Understanding progressives' presidential picks
We've crunched the numbers (warning - Excel file 61kb) from our 2007 Take Back America straw poll. FairVote has run such instant runoff polls - or "second choice" as they've come to be known - at TBA since 2003. This year Politico.com joined in with a second choice poll of its own:
The poll establishes Obama and Edwards as a two-man top tier among the liberal segment of the Democratic base, said pollster Stan Greenberg, because they were also the most popular second choices for the nomination.
"If you look at this, you see Obama's [supporters'] second choice and Edwards [supporters'] second choice are each other -- in this group, the two of them form the top tier."
Those results may indicate that a majority of the activists surveyed are looking for a choice other than Clinton.
In general, our results and conclusions mirror Politico's - Obama won the instant runoff - but there are some key differences:
1) We included Gore on our ballot.
2) We asked voters to rank beyond their second choice, which allows for, one, deeper examination of breadth of candidate support and, two, fuller speculation on whom the supporters of X vote for when X isn't in the race.
3) At least among this sample (admittedly not the most representative of Democrats), there is no clear frontrunner. Progressives are divided.
No clear frontrunner
The progressive landscape has changed quite a bit from 2003 when Dean was a clear leader in both first (42%) and total second choices (27%).
For Greenberg, Obama and Edwards make up the top tier of the field, based on results from TBA. This, he says, is because supporters of each overwhelmingly list the other as their second choice.
While we did find a 43% plurality of Obama supporters ranking Edwards second, there was no definitive leader for second-choice support among Edwards voters. Among Edwards supporters, Hillary Clinton picks up the most second choices (but only 27%).
Where Edwards really picks up support is among Gore voters, capturing 44% of their second choices.
As far as first choices go, there is no overwhelming leader. Gore and Obama lead the field with support in the 20-point range, while Kucinich and Edwards follow with support in the teens.
Hillary's shallow roots
For all the buzz about Hillary Clinton (various writings on various walls and the near-certain first woman President) the results of this poll tell a different story, at least among this small and left-leaning sample. Not only is the former First Lady light on core support, coming in fifth with only 12% of first choices, but she lacks breadth of support to an almost equivalent extent, coming in fourth with 15% of overall second choices. Gore beats her for third place in second choices, followed by Obama and Edwards respectively.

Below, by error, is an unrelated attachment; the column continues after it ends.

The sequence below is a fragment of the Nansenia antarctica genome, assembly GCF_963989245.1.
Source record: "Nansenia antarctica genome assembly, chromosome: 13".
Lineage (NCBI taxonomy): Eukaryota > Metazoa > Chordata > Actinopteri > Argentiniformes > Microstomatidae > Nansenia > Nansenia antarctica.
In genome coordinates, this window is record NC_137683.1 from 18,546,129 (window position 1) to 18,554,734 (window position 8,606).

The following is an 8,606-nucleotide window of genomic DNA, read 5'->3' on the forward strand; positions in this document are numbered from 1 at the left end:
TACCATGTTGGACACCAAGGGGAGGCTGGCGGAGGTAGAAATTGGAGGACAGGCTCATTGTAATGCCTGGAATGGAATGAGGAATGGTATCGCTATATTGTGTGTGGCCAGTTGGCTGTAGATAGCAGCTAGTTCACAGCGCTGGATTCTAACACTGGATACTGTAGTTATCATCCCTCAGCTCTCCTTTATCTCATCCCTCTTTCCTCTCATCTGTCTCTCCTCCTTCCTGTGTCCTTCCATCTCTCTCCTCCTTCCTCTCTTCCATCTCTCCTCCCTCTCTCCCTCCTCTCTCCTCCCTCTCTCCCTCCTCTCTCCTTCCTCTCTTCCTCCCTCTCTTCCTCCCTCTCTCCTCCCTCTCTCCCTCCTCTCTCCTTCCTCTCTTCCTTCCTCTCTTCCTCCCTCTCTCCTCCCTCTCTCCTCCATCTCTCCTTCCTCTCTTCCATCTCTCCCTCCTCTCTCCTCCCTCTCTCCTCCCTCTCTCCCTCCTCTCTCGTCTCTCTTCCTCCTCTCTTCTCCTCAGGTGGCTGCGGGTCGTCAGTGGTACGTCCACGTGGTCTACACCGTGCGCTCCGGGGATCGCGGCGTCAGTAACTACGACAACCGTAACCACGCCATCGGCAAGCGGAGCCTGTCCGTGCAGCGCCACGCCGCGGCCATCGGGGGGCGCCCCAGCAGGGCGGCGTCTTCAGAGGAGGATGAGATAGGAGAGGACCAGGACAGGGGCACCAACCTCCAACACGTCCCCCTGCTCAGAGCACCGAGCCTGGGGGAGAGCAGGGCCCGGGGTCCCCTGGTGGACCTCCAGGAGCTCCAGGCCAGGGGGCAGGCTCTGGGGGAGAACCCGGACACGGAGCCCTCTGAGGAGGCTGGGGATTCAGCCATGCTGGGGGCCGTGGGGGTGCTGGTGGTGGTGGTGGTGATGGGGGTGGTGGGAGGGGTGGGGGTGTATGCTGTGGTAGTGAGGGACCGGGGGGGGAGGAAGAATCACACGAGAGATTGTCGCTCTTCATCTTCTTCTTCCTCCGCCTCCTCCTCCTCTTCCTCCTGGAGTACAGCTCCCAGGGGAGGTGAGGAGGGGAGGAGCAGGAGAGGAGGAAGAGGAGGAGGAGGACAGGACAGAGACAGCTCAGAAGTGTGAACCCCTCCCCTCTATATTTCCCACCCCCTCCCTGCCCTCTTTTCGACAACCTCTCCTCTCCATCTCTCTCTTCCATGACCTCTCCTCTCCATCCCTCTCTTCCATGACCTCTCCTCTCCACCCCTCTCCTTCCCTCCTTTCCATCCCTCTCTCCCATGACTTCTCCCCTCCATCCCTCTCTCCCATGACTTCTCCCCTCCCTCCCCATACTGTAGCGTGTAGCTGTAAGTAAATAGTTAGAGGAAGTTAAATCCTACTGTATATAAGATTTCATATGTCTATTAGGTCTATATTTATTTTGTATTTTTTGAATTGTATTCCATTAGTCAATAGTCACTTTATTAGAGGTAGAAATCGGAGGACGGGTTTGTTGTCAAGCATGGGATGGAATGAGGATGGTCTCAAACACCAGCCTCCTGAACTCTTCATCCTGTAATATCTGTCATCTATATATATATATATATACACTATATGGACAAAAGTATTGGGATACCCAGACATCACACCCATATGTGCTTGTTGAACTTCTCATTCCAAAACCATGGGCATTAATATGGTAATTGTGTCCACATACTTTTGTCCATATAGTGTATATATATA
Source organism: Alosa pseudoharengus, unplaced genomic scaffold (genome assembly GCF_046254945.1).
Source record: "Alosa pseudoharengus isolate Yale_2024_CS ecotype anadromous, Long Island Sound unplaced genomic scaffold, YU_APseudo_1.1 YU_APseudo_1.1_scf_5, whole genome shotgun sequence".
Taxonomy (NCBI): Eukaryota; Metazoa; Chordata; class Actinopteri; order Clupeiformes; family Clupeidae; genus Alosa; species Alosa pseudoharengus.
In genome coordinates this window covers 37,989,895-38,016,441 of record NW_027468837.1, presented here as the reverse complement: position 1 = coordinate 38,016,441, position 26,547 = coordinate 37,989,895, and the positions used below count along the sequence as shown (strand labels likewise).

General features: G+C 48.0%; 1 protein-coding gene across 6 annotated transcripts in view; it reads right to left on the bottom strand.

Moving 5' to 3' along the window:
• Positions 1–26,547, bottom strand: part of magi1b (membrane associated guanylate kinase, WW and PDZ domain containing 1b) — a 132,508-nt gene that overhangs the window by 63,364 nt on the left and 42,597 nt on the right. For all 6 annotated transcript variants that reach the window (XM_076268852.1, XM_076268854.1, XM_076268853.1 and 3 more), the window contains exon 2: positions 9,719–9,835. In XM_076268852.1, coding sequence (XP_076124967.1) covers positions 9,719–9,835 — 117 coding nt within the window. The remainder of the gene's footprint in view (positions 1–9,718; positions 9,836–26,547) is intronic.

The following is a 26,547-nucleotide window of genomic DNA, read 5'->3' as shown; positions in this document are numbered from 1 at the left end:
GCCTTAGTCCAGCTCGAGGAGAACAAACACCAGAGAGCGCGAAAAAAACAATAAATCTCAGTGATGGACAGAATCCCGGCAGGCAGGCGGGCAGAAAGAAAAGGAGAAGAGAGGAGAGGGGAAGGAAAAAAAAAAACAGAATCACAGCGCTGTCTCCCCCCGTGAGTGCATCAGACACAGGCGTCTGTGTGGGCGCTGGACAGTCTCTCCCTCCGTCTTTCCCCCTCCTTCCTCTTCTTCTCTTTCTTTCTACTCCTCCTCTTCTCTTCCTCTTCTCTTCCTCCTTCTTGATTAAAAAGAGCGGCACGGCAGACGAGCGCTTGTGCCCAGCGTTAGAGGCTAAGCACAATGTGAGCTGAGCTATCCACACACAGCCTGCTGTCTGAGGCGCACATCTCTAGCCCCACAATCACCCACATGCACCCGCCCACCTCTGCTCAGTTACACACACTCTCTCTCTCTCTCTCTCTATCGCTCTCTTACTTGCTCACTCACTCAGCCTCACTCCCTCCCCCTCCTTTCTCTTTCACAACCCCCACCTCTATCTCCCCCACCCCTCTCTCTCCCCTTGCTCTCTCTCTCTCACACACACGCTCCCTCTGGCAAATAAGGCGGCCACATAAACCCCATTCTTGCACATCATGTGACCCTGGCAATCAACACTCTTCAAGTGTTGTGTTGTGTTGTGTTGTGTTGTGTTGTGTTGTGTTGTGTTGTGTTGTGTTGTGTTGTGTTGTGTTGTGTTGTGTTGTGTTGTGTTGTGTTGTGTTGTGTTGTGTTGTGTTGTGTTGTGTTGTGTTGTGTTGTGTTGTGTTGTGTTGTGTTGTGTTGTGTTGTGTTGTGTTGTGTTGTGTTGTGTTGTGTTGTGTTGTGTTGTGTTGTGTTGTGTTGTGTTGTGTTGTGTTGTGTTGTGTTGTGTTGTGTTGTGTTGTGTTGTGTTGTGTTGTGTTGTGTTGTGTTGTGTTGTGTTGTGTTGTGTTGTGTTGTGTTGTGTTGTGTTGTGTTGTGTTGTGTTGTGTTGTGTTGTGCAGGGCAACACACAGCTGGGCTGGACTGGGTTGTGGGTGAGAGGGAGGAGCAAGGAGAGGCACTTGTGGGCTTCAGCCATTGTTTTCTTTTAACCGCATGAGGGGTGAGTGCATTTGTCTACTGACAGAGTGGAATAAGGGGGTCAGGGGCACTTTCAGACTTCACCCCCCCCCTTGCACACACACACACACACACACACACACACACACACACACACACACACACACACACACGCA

Thinking about "total support," or first choices plus second choices (a "Bucklin index," if you will) Hillary (with 18) again comes in fourth, well behind Obama (with 28), Gore (with 27) and Edwards (with 26).
The world without Gore
IRV polling also lets us simulate what would have been in the absence of any candidate. This is especially useful here because Politico did not include Gore on its ballot while we at FairVote did.
First-choice standings were as follows:
Biden: 2 Clinton: 8 Dodd: 1 Edwards: 11 Gore: 16 Kucinich: 10 Obama: 14 Richardson: 3 Feingold (on write-in): 1
Assuming 'IRV logic' and 'second-choice poll logic' are strategically equivalent in voters' minds (I speculate on that a bit here), we can redistribute Gore's ballots to those voters' second choices for a breakdown of:
Biden: 2 Clinton: 8 +4 = 12 Dodd: 1 Edwards: 11 +7 = 17 Kucinich: 10 +1 = 11 Obama: 14 +3 = 17 Richardson: 3 +1 = 4 Feingold (on write-in): 1
In a world without Al Gore, Edwards is the consensus candidate, picking up 7 additional 'breadth' votes. In this scenario, Edwards ties with Obama, who picks up just three votes from Gore supporters. Despite picking up 4 more votes, Clinton still lags 5 votes behind either Edwards or Obama. And Edwards and Obama tie.
The value of IRV polling
Second choice polls seem to be the new thing. National Journal's Hotline was running them as early as last May, and now the Politico asks for subsequent choices at major conferences like TBA. Two DailyKos polls asked readers for their second choices (April 2007 and June 2007), and the Des Moines Register ran a second choice poll this May, though it didn't report the results. At the very least, ranked poll reporting should come with tables providing distributions of second choice support.
Overall, though, IRV polls have value over second choice polls because they let one take the analysis further. Many candidates enter; one (wo)man leaves. As the field narrows, knowing about voters' third, fourth, fifth choices (and so on) lets us better gauge where consensus is likely to fall.
And next-choice polls in general have value for politicans and prognosticators alike. This post is itself crude prognostication. What politicians can learn from ranked polling, however, is which opponent's base to court as primary day looms.
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